For the first time, a unique study conducted at Lund University in Sweden has tracked the meteorite flux to Earth over the past 500 million years. Contrary to current theories, researchers have determined that major collisions in the asteroid belt have not generally affected the number of impacts with Earth to any great extent. Researchers have been studying geological series since the 19th century in order to reconstruct how flora, fauna and the climate have changed over millions of years. Until now, however, almost nothing has been known about ancient meteorite flux—which makes sense since impact is rare, and the battered celestial bodies quickly break down as they encounter Earth's oxygen. A new study published in PNAS shows how researchers in Lund have reconstructed meteorite bombardment towards Earth over the past 500 million years. "The research community previously believed that meteorite flux to Earth was connected to dramatic events in the asteroid belt. The new study, however, shows that the flux has instead been very stable," says Birger Schmitz, professor of geology at Lund University. To conduct the study, researchers at Lund University's Astrogeobiology Laboratory dissolved almost ten tons of sedimentary rocks from ancient seabeds in strong acids because the sediment contains residue from the meteorites dating back to when they fell to Earth. Meteorites contain a small fraction of a mineral, a chromium oxide, which is very resistant to degradation. The microscopic chromium oxide grains were sifted out in the laboratory and serve as time capsules with an abundance of information. "The dissolved sediment represents 15 periods over the past 500 million years. In total, we have extracted chromium oxide from almost 10 000 different meteorites. Chemical analyses then enabled us to determine which types of meteorites the grains represent," says Birger Schmitz. A couple of thousand meteorites land on the Earth's surface every year, and approximately 63 000 space rocks have been documented by science. The space rocks originate from the asteroid belt between Mars and Jupiter where battered celestial bodies from gigantic collisions revolve around the sun. "We were very surprised to learn that only one of the 70 largest asteroid collisions that took place over the past 500 million years resulted in an increased flux of meteorites to Earth. For some reason, most of the rocks stay in the asteroid belt," says Birger Schmitz. The study not only upends generally accepted meteorite flux theories; it also provides entirely new perspectives on which types of celestial bodies are at greatest risk of colliding with Earth and where in the solar system they originate. From a geological time perspective, kilometer-sized celestial bodies collide with the Earth on a regular basis. One such event took place 66 million years ago, when a celestial body stretching over 10 kilometers in size hit the Yucatán Peninsula. The impact was part of the reason the Earth went dark and dinosaurs starved to death. "Future impact from even a small asteroid for example in the sea close to a populated area could lead to disastrous outcomes. This study provides important understanding that we can use to prevent this from happening; for example, by attempting to influence the trajectory of rapidly approaching celestial bodies," concludes Birger Schmitz. https://phys.org/news/2021-06-earth-meteorite-impacts-million-years.html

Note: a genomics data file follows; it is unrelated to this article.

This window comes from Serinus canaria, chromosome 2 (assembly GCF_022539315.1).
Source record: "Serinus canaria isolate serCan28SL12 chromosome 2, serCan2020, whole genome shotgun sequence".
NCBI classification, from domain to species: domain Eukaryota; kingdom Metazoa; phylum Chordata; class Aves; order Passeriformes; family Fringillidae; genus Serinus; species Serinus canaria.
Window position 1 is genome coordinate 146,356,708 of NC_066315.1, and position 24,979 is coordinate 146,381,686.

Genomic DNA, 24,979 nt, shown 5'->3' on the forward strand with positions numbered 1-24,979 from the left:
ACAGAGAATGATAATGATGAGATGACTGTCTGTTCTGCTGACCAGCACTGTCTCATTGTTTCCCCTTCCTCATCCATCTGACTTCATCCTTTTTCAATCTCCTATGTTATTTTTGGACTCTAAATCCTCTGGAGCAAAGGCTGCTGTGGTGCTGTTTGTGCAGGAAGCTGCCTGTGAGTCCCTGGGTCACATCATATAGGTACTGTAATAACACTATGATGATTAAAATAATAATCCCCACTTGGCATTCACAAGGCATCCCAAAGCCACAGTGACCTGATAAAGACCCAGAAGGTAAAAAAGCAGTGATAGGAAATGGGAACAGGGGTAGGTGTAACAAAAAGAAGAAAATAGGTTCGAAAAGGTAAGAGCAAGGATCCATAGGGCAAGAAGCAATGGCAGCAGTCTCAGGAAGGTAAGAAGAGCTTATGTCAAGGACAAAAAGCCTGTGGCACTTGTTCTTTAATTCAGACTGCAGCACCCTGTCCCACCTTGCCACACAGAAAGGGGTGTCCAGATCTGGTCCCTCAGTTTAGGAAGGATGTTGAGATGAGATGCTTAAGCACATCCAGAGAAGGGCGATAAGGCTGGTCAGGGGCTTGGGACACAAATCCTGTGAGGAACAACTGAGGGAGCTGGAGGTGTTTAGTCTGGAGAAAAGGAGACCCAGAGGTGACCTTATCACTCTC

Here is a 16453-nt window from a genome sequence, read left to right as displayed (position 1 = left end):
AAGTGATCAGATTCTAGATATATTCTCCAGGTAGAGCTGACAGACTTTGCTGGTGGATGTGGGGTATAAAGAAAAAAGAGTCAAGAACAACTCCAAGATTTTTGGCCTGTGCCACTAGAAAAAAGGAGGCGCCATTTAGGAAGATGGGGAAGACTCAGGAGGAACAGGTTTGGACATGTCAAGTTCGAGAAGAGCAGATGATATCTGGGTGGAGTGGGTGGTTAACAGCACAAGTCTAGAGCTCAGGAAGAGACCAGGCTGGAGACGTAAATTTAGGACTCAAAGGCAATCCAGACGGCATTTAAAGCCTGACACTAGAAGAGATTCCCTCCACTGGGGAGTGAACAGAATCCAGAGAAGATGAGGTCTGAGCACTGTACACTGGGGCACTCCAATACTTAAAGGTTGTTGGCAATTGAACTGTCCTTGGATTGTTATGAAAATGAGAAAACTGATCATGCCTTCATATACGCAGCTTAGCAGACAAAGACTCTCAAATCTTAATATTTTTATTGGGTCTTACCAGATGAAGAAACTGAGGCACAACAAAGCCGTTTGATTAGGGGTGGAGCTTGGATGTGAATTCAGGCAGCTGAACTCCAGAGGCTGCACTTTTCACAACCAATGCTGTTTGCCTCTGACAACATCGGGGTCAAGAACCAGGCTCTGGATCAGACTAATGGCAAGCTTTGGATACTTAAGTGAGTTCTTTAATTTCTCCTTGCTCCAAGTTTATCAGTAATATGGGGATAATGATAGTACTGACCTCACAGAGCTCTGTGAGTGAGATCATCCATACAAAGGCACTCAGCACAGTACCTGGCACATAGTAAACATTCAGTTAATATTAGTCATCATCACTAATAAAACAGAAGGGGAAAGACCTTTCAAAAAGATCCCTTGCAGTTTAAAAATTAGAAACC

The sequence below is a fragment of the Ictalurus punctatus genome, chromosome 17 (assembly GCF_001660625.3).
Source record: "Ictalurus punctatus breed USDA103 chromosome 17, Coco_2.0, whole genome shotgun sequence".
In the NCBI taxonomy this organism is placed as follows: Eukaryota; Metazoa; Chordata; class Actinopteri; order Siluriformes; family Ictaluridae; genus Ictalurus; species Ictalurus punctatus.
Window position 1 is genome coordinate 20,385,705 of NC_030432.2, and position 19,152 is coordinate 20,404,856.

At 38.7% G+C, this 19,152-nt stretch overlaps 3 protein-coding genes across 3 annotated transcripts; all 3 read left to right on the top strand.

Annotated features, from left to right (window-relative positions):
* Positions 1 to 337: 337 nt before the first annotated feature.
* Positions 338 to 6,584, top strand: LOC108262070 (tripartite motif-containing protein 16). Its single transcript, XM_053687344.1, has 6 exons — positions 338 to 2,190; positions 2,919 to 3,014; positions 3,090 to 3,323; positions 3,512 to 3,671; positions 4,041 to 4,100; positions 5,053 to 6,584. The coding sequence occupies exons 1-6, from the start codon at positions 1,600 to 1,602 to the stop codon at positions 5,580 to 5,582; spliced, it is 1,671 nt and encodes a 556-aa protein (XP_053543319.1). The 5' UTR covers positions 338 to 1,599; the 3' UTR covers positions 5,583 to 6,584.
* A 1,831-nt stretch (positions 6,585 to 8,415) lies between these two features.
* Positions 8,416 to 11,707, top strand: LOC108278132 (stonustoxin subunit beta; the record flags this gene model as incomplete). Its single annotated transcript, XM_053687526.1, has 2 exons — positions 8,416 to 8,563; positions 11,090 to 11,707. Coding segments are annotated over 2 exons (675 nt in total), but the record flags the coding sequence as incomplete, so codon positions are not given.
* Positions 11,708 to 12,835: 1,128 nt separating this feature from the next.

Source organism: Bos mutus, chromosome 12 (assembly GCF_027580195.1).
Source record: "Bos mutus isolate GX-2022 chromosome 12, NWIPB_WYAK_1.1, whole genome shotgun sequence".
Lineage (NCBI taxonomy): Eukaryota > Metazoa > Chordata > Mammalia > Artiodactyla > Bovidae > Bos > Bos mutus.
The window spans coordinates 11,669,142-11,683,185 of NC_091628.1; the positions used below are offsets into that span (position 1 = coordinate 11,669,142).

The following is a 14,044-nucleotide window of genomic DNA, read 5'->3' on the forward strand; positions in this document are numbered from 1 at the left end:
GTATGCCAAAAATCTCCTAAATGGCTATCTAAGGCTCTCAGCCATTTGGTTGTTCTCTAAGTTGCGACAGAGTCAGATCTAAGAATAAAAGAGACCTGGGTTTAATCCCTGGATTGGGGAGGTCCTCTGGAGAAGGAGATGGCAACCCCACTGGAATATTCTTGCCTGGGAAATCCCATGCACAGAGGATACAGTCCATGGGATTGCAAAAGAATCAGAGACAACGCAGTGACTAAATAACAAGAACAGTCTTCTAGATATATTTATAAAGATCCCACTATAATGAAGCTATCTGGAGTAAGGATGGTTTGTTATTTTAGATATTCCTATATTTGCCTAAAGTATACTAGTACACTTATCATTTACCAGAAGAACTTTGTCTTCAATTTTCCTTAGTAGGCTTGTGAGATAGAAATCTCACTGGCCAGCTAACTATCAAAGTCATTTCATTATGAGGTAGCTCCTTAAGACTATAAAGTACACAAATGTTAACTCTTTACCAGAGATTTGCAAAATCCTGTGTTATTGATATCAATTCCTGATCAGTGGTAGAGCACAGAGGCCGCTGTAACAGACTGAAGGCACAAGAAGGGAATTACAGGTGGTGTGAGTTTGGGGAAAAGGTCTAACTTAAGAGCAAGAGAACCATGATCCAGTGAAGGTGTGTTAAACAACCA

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Using data from NASA's Orbiting Carbon Observatory 3 (OCO-3) instrument on the International Space Station, researchers have released one of the most accurate maps ever made from space of the human influence on carbon dioxide (CO2) in the Los Angeles metropolitan area. The map shows tiny variations in airborne CO2 from one mile of the giant L.A. Basin to the next. The highest CO2 readings, in yellow on the map, are on the west side of downtown L.A. – a densely populated area with congested freeways and CO2-emitting industries. Yellow indicates atmospheric CO2 elevated by five or more molecules out of every million molecules of air, or five parts per million. That's equivalent to the amount that global atmospheric CO2 is rising globally on average every two years The animation shows five adjoining swaths of data the OCO-3 instrument collected over the metropolitan area to create a map of CO2 concentrations that covers about 50 square miles (80 square kilometers). Each pixel is about 1.3 miles (2.2 kilometers); the color indicates how much higher the concentration of CO2 is in that spot than in clean desert air north of the city (measured at NASA's Armstrong Research Center, upper right). Most of the increasing CO2 in the global atmosphere comes from humans burning fossil fuels for energy, and 70% of that comes from cities. Los Angeles has set goals for cutting its carbon emissions. This type of data can help decisionmakers choose the most effective policies to reach those goals and to measure the effectiveness of new regulations. Data from ground level provides critical local measurements, but satellite data is equally necessary because it covers a wider area and also measures CO2 throughout the entire depth of the atmosphere. This animation shows the accumulation of data from NASA’s OCO-3 instrument used to create a map of carbon dioxide (CO2) concentrations that covers about 50 square miles (80 square kilometers) of the Los Angeles metropolitan area. The highest concentrations are in yellow. Credit: NASA/JPL-Caltech The International Space Station, which hosts the OCO-3 instrument, circles Earth between 52 degrees north and 52 degrees south latitudes—about the latitudes of London and Patagonia. Almost all cities on Earth come within its view on average once every three days. The OCO-3 team at NASA's Jet Propulsion Laboratory in Southern California schedules measurements at up to 40 locations a day. Most of these targets are high-CO2-emitting cities. The instrument consists of a telescope and three spectrometers, a kind of instrument that analyzes wavelengths of the electromagnetic spectrum of sunlight to find the spectral "fingerprint" of carbon dioxide. The telescope swivels rapidly to collect as many adjoining swaths of data as possible over a targeted location within two minutes. OCO-3 usually collects a single swath of data as it orbits, like its predecessor the OCO-2 mission (which is still operating), but it's designed to create snapshot maps like this one to give researchers a more complete picture of emissions from cities and other areas of interest. The maps were published this week in a paper in the journal Remote Sensing of Environment. https://phys.org/news/2021-06-nasa-accurate-space-based-view-la.html